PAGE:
The virus

In February 1991 the causative agent of porcine reproductive and respiratory syndrome (PRRS) was isolated at the Central Veterinary Institute in the Netherlands.

The agent was characterized as a virus and designated “Lelystad virus”. Subsequent research led to the fulfilment of Koch’s postulates in July 1991.

Shortly after the isolation of LV, a virus showing resembling clinical field signs was isolated in USA and designated American Type Culture Collection VR-2332 (ATCC VR-2332), hereafter referred to as VR-2332.

PRRS virus classification
PRRSV belongs to the family Arteriviridae in the genus Arterivirus, order Nidovirales. This group also includes lactate dehydrogenase-elevating virus (LDV) of mice, equine arteritis virus (EAV) and simian hemorrhagic fever virus (SHFV). PRRSV is a small, enveloped virus of 45-70 nm in diameter. Its genome consists of a polyadenylated, single-stranded, non-segmented, positivesense RNA polycystronic molecule of 15.1-15.5 kb. It contains, in the 5’ to 3’ direction, a 5’ leader sequence, at least 10 open reading frames (ORF1a, ORF1b and ORFs 2a, 2b, 3, 4, 5,  5a, 6 and 7) and a 3’ non-translated region. ORF1a and ORF1b are located directly downstream of the 5’ leader and encode a large replicase polyprotein, which is thought to be autoproteolytically cleaved into at least 13 smaller non-structural proteins including a viral RNA-dependent RNA polymerase. Recently a transframe encoded protein (nsp2TF) resulting from a ribosomal frame shift in the region corresponding to the non structural protein 2 has been described. ORFs 2a, ORF2b and ORFs 3 to 7 encode the structural proteins GP2a, 2b (also defined as “E protein”),  GP3, GP4, M and N, respectively.

These proteins are expressed from a 3’ coterminal nested set of subgenomic mRNAs. GP5, encoded by ORF5, is the main envelope protein and is thought to be involved, singly or as GP5-M heterodimers, in viral attachment and penetration of target cells. GP5 contains the main neutralizing epitope of PRRSV. The M protein, encoded by ORF6, is a non-glycosylated integral membrane protein and the N protein, encoded by ORF7, is the nucleocapsid protein.

The PRRS virus has pleomorphic morphology. The virion has a spherical to oval shape with a size ranging from about 50 to 65 nm, a hollow, layered core of around 40 nm diameter and a smooth outer surface with the envelope protein complexes embedded.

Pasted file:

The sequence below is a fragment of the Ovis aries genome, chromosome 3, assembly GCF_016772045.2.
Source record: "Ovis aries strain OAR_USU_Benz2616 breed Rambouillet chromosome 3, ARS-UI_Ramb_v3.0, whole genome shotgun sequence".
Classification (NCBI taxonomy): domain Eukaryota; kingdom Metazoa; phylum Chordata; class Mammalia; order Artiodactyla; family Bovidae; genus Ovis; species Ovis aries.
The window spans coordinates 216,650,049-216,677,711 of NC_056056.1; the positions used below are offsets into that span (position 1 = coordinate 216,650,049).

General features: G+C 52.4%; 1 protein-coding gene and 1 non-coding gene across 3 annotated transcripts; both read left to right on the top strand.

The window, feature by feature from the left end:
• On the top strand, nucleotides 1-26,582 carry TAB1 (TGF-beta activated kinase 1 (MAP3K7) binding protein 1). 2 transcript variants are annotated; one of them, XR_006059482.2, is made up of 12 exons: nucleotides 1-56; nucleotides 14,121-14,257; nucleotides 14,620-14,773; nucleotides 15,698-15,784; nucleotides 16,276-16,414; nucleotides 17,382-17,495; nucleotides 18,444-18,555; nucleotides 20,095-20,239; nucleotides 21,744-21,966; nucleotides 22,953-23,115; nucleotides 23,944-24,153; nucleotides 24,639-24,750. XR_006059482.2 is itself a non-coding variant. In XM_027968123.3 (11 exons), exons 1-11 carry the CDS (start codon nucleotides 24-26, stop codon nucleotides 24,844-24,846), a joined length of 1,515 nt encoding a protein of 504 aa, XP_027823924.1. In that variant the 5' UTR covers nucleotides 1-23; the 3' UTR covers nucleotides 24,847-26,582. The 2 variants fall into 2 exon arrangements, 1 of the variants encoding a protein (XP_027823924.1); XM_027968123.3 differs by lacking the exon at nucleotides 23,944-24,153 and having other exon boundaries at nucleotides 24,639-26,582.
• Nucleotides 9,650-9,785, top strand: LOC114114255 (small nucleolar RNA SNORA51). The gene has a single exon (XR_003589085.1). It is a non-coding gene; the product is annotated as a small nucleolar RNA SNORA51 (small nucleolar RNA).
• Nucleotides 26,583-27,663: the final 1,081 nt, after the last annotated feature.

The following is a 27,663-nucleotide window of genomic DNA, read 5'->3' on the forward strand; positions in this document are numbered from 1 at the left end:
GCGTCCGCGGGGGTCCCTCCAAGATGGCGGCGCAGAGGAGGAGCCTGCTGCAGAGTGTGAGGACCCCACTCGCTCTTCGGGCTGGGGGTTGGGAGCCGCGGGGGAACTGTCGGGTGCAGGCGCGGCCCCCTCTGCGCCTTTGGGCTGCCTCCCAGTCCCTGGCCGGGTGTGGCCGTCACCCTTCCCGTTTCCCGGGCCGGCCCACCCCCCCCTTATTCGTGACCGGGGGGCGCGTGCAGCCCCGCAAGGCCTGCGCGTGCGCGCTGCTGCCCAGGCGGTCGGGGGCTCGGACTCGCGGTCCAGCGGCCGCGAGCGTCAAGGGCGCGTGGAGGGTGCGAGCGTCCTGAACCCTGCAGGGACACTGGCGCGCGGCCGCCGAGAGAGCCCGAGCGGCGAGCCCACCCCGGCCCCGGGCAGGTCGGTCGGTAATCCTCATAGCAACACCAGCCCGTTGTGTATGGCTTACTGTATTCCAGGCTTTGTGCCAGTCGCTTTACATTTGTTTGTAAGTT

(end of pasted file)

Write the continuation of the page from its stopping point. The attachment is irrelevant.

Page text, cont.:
The genome is enclosed by the nucleocapsid which is constituted of a double-layered chain of nucleocapsid protein homodimers that bundle into a hollow ball. The nucleocapsid core is surrounded by a lipid membrane, the envelope where the structural proteins are embedded. The major protein components of the lipid envelope are GP5 and M, which together encompass at least half the amount of the viral proteins. GP5 and M forms a disulfide-linked heterodimer through conserved cysteine residues in both proteins. The minor structural proteins GP2, GP3, and GP4 forms a multimeric complex incorporated in the lipid envelope and for at least the Type 1 PRRS viruses E is also a part of this complex. The recently discovered ORF5a protein is believed to be the eighth structural protein of PRRSV, but its orientation in the virion particle and its interaction with the other structural proteins still needs to be clarified.

Genetic diversity of PRRSV
From early studies two different genotypes of PRRSV are recognized, designated as genotype 1 (formerly known as European (EU)) and genotype 2 (formerly known as North American). Though genotype 1 and 2 PRRSV share morphological and structural similarities, and a nearly simultaneous emergence on either continent, they display significant molecular and antigenic variation. Respective prototype virus strains (VR2332 and Lelystad Virus (LV)) share approximately 60% nucleotide identity at the genome level.
Within each genotype the virus isolates can exhibit up to 20 % variability of nucleotide sequences resulting from random mutation (RNA polymerase infidelity) and recombination. The mutation rate for genotype 1 PRRSV strains has been calculated to be between 1.4 x 10-2 base substitutions per site and year (s/s/y) and 7.7 ± 2.1 x 10-2 s/s/y. This mutation rate is similar to that described for other RNA viruses. The variation is unevenly distributed within the viral genome.

Thus, in genotype 1 viruses, the ORF1a regions encoding nsp1β and nsp2 are the most variable ones while the encoding region for nsp9 is the most conserved one. The heterogeneity appears to increase with time.
Indeed, the average similarity between early and recent isolates suggests an increase in divergence of approximately 0.5% per year.
However, the observed heterogeneity of genotype 1 PRRS isolates does not appear to be due to temporal evolution exclusively. Other findings indicate that geography-related evolution of distinct virus strains may also have contributed to the large diversity of field strains in Europe. Based on reports of major divergence of isolates from Denmark and Italy, Forsberg et al. proposed the differentiation of three European clusters (Lelystad-like, Danish-like and Italian-like). In addition, Stadejek et al. showed that at least four subtypes exist within genotype 1. There is a sharp demarcation of PRRSV diversity along the eastern Polish border with subtypes 2, 3 and 4 found only eastwards of the Eastern Polish border. As shown in Figure 1, only subtype 1 circulates in Central, Western Europe and globally.

Taken together, PRRS viruses show a high mutation rate which is similar or higher to that of other RNA viruses. Since its emergence the diversity of genotype 1 PRRSV on the European continent has increased. Temporal and geographical factors including trade of PRRSV positive animals among different countries/geographical regions have contributed to the high variability of PRRSV strains in Europe.

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